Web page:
Find Club Goals Using a Google Form
When you are organizing any kind of club, team, or board its imperative to understand what your members want from the organization and their goals. You can ask parents at practice or ask them to come to board meetings; but in my experience you get only negative feedback and its hard to know where most parents stand. Using an anonymous google form to solicit goals and priorities is one efficient way to get the info you need.
One word of caution on using an anonymous form; be prepared for some nastiness. When people know their words can’t be tied directly to them, they are more likely to let it all out; good, bad, and ugly. Do not take it personally!! Remember you asked for feedback and you have to take the good with the bad.
Start by creating a new form, give it a title and description. Be honest about the kind of feedback you are asking for in your description.
Add a question. I like to use the linear scale question type on a form like this. It is visually pleasing and it allows people to take a neutral stance. Make sure your statement and answer scale make sense if read out loud. Make the question required. Why ask it if you allow people to skip it?
Add other types of questions. Consider using the “other” option in multiple choice or checkbox type questions. It leaves a space for the respondent to type in a response that isn’t one of the choices.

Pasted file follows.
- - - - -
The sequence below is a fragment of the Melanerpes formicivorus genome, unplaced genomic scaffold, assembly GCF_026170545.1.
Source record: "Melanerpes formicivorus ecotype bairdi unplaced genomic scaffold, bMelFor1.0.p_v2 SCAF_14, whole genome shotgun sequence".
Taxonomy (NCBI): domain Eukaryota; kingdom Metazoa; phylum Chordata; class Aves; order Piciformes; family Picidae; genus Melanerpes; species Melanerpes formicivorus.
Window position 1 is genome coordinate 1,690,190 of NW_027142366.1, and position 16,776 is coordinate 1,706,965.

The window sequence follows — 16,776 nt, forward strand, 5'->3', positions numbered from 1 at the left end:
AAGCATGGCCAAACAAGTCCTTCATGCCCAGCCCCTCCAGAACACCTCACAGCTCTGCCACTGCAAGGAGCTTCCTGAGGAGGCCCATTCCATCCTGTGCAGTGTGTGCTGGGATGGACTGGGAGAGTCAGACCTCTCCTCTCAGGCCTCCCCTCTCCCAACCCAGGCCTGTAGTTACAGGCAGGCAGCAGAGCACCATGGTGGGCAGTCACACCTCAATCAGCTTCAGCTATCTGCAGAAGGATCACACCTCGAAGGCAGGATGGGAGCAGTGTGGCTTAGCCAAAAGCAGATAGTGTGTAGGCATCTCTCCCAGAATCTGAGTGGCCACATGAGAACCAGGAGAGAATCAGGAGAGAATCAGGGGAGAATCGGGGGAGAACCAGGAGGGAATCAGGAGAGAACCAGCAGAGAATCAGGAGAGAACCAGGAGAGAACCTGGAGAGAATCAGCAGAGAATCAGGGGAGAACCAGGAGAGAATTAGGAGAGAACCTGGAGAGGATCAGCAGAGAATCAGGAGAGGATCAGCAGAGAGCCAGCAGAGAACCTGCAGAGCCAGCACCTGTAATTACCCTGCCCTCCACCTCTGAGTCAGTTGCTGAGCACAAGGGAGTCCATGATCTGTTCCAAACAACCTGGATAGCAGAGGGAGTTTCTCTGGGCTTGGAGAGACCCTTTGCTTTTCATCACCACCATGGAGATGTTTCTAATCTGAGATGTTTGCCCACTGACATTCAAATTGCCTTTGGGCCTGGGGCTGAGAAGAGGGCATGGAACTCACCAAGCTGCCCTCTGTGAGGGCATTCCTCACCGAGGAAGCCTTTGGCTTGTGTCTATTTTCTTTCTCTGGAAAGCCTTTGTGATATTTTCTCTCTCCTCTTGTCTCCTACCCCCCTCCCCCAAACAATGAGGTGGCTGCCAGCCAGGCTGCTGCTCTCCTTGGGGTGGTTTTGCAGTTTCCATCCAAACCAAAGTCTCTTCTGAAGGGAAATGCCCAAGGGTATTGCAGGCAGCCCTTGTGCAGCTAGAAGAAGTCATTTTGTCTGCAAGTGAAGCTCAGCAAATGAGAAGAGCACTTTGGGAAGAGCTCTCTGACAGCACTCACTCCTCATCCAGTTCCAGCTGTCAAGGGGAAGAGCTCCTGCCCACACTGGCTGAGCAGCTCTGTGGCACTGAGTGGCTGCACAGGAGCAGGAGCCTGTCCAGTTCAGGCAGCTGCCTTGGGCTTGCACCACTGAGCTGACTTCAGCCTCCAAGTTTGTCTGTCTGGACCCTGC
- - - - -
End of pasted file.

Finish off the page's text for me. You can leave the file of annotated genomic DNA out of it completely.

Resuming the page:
Add a question where a parent can type in a long response and request a response back regarding their response to this form if they want. Make these questions optional.
Configure the settings for the form. If you want this to be an anonymous form, do not select any of the options on the “general” settings. Click on the “Presentation” settings. Edit the confirmation message. Un-check the box to “show link to submit another response.” You don’t want people “stuffing the box” so to say.
Modify the color/photo of the form so it matches your club’s color scheme if you would like. Preview the form. Read each question out loud to confirm that all the questions make sense.
When you send the form out and start collecting responses the responses are collected in a spreadsheet in the form creator’s Google Drive. If you remember to check often, you can see the responses. Or you can wait for a period of time and collect all the responses at once and share back out to your board. But I think it is better if the form creator and probably other board members are emailed a copy of each response. If you’d like each response to trigger an email, you’ll have to install an extension called Form Notifications. This is a little free tool that you can install in the form. Configure it so it send an email to you (or someone else on your board) after so many responses. I want a response with each submission, so I’ve changed the default from 10 to 1.
Send the form out to your parents. If you have a handy copy of all of your parents’ email addresses you can copy and paste it in. It may be easier to create a link (don’t forget to shorten it) and put that out in an email. You can use the embed code but that is an advanced topic and not something I’m going to cover in this post.
Once you have collected the feedback you may want to close the form. This will cut off the ability to submit new responses. If this is necessary for your purposes, go ahead and close the form. Review all of your responses either using the built in graphs or with the spreadsheet or both.
Go ahead and copy my form if you want to so you can get started.